Ambiguity is going to fill much of what we are about to talk about. There is no way around that, not when we’re talking about unwritten rules and interpretations and hidden meanings.
This is how it goes with baseball’s unofficial code, and you cannot have a complete discussion about these Royals — league leaders in being hit by pitches, celebrating home runs, and losing shortstops on dirty slides — without talking about the code and interpretations and hidden meanings.
Like, for instance, White Sox pitcher Jeff Samardzija almost certainly hit Lorenzo Cain on purpose in the season opener. That was fairly obvious. And the Angels’ Fernando Salas probably hit Mike Moustakas on purpose last week. Baseball people see some notable traits of a purposeful beaning.
But what about the others? Was Moustakas hit on purpose by C.J. Wilson, or was that just a pitcher on a bad day without command? Was Cain hit on purpose by Jose Quintana, the day after jawing with Samardzija?
Or the big one: Brett Lawrie’s slide away from the bag, late, spikes high, into Alcides Escobar’s leg on Friday night. Nobody from the Royals clubhouse went public with calling the slide malicious, and Lawrie defended himself with sincerity, but the video is ugly.
Lawrie’s dirty slide led into one of the most predictable series of events baseball offers: Yordano Ventura beaned Lawrie on Saturday, the benches cleared, tough-guy poses outnumbered punches roughly 50 to zero, and Ventura was ejected.
Lawrie’s slide crossed a few lines anyway, but the Royals are likely more sensitive to these types of things after the first two weeks of the season. Being hit by that many pitches?
“I can’t judge intent,” Royals manager Ned Yost has said over and over.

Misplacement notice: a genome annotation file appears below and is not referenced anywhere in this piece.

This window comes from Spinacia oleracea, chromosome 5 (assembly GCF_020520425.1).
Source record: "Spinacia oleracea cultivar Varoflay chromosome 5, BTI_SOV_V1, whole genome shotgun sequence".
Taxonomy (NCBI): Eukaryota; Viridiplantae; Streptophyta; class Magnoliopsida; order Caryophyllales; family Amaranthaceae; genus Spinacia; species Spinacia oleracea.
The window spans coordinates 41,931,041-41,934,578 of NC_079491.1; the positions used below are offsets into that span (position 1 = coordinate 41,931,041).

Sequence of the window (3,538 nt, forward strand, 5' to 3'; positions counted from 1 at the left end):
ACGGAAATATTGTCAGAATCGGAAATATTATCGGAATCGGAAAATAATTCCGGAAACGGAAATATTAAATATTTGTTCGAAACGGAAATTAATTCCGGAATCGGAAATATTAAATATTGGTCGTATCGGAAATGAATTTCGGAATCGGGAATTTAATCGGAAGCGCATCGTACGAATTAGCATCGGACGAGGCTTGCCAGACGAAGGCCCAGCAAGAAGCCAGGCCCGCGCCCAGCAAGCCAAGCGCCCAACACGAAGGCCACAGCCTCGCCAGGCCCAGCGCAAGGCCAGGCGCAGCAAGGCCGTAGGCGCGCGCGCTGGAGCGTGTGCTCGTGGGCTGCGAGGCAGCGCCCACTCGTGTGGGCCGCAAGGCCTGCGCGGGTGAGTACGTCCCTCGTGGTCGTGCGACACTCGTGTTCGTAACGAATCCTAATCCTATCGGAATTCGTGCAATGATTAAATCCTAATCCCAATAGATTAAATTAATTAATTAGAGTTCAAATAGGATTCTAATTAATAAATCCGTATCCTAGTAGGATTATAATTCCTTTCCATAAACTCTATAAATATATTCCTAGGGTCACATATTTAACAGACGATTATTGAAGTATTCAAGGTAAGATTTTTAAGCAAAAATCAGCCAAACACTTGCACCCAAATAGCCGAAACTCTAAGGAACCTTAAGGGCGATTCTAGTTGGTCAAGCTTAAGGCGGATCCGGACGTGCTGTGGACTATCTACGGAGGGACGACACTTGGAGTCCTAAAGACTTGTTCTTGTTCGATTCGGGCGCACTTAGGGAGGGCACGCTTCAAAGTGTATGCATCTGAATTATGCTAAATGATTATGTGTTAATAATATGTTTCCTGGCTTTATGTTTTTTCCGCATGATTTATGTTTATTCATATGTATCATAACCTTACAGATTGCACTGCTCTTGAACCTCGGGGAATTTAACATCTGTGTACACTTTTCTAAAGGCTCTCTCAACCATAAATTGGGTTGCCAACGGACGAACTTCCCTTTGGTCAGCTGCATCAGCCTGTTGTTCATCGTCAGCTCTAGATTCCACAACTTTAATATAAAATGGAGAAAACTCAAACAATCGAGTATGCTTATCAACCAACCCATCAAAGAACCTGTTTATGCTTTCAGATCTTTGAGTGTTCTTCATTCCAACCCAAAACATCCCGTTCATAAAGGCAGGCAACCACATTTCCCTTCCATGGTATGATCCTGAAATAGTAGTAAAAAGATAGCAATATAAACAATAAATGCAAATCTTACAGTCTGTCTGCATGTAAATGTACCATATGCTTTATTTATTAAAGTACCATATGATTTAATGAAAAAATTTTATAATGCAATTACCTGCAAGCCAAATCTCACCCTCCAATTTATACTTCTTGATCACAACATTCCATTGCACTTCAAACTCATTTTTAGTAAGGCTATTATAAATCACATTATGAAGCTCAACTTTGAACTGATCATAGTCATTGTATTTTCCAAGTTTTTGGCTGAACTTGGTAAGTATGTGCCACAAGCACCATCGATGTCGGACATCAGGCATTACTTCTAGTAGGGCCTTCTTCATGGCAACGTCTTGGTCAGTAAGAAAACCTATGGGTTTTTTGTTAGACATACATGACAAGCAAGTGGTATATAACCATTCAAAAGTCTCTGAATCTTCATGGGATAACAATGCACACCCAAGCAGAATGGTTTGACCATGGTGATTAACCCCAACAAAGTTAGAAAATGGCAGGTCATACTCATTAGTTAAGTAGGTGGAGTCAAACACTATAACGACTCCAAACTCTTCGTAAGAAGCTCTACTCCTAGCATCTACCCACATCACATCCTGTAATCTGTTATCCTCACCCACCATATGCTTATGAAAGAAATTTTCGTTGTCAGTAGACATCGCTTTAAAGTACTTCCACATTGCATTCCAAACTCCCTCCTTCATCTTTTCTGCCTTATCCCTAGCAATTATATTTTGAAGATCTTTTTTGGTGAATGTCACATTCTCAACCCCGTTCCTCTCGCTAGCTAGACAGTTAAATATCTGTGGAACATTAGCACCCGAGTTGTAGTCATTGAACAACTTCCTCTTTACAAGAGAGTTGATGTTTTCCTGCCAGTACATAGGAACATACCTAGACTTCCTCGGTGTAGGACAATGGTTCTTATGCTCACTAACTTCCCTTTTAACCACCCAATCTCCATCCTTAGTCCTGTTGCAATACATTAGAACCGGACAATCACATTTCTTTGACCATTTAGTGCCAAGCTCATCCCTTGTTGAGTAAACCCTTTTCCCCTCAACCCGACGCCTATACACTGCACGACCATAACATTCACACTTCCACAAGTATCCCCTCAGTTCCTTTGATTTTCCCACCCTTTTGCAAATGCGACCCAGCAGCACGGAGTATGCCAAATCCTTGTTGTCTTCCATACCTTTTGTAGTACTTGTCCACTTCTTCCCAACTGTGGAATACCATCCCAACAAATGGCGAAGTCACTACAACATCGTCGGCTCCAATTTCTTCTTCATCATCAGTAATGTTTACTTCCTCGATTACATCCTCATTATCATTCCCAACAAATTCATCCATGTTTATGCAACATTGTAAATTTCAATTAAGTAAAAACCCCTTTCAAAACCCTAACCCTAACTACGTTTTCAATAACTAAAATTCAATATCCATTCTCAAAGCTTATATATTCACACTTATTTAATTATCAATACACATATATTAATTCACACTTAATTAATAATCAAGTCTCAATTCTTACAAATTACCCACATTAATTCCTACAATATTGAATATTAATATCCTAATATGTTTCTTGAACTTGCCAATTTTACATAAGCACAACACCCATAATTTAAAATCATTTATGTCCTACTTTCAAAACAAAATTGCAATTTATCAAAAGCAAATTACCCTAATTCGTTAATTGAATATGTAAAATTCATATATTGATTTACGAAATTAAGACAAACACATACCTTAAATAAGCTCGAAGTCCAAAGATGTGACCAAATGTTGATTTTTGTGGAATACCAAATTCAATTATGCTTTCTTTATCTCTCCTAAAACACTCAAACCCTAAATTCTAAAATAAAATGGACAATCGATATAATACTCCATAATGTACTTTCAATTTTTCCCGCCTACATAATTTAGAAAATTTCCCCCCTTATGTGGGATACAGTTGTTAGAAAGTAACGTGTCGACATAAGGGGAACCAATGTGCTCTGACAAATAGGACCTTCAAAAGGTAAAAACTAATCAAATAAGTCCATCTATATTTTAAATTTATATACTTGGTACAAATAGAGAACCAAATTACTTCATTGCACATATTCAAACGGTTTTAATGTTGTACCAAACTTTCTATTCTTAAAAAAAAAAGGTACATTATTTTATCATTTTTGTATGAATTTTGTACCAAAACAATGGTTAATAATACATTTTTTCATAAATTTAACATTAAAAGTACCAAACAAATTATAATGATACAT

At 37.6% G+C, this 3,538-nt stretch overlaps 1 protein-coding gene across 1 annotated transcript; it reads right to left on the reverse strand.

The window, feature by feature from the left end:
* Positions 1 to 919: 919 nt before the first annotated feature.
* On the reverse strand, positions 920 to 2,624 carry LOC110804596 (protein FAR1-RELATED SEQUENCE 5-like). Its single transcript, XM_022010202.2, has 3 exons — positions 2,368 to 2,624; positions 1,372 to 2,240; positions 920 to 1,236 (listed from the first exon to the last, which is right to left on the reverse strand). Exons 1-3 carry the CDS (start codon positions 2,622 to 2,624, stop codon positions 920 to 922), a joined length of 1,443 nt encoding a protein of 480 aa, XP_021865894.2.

No Royals manager has been asked to judge intent as often as Yost this season. There are a lot of factors at play here, most notably that the Royals are the American League champions, which means teams are coming after them in a very different way than a year ago.
The Royals are also the most emotional team in baseball, something that runs very counter to the put-your-head-down-and-don’t-say-a-word culture of the league. Salvador Perez, for instance, has been known to hop over the dugout rail and greet a teammate with an elaborate handshake for a home run in the third inning.
This is a team of energy, a group that has made habit of turning the clubhouse into a temporary nightclub after wins, and there is little doubt that the exuberance rubs opponents the wrong way. That doesn’t mean that all 13 beanings were intentional. But it’s impossible to believe they’ve all been accidents, and this is all so silly.
In an age of enormous video boards at stadiums, and the ability to watch highlights instantly on our phones, this is a part of the baseball code that should’ve died out long ago — with standard-definition broadcasts, if not wool uniforms.
Because if the Royals are being targeted for over-celebrating or showing too much emotion — and there are people around the game who believe this to be true — that says more about baseball than it does about the Royals.
Lighten up, in other words. The code is outdated and misguided. Other sports don’t do this.
Basketball quite literally celebrates showmanship with slam-dunk contests. The NFL has taken some justified criticisms about standing for No Fun League, but among players there is no punishment for sack dances or touchdown choreography. Soccer is full of wild goal celebrations.
But this act-like-you’ve-been-there culture is more than a code specific to baseball — it’s a code specific to major-league baseball.
Baseball in Latin America is a closer cousin to an And-1 mixtape than a big-league game. Bat flips in South Korea are legendary.